So, I’ve been guarding my time fiercely. I’m striving not to fill it with minutiae, but to fill it with meaning. I still rely on my calendar to keep me organized and it’s full. It’s full of meeting people over coffee, hiking with dear friends and talking about life, hockey practices without a bag of grading and a chance to talk to other parents, volunteering, and regular FaceTime dates with friends that aren’t as close by but challenge me to be the best version of myself.
While all of this sounds dreamy, it’s also an effort. It’s an effort not to fall back into the minutiae that made me feel good because I could show anyone (because I’m sure so many were interested - ha, ha) how much laundry I’d finished, the groceries that I’d bought, the papers that I’d graded, the lessons that I’d developed, the meetings I’d attended or spearheaded, and the floors that I’d vacuumed.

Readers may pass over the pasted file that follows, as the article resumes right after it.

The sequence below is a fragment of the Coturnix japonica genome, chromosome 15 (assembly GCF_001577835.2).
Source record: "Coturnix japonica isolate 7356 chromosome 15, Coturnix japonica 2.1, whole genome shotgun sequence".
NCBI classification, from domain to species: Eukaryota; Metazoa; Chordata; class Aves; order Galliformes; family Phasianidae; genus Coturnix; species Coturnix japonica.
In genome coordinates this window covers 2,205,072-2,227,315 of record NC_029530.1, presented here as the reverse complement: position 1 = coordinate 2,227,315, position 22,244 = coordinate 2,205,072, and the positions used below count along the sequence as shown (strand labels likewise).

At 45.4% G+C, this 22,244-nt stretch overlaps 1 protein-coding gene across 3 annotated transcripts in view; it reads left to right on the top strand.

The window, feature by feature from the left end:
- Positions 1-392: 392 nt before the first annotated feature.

Suddenly, I find myself trying to judge my worth, my contribution, by the meaningful connections I’ve made that day. Even then, I have to remind myself it’s not about how many, but the depth of those connections. I have to remind myself that it may even be a meaningful connection with myself as I read, study, write, run, whatever.
I’ve always been a reader and I’m a sucker not only for a good cheesy Young Adult novel, but also for a good personal development / self-help type book. In the last year and almost a half, I’ve read my fair share of both cheesy and growth minded material. This weekend I was struck by a quote I read from the Dalai Lama, “The way through the sadness and grief that comes from great loss is to use it as motivation and to generate a deeper sense of purpose.”
This made me think of a conversation I had recently where I was asked about how I ‘stay so positive’. My first response was that it’s a lot of pretending, but the truth is also that it is a daily choice.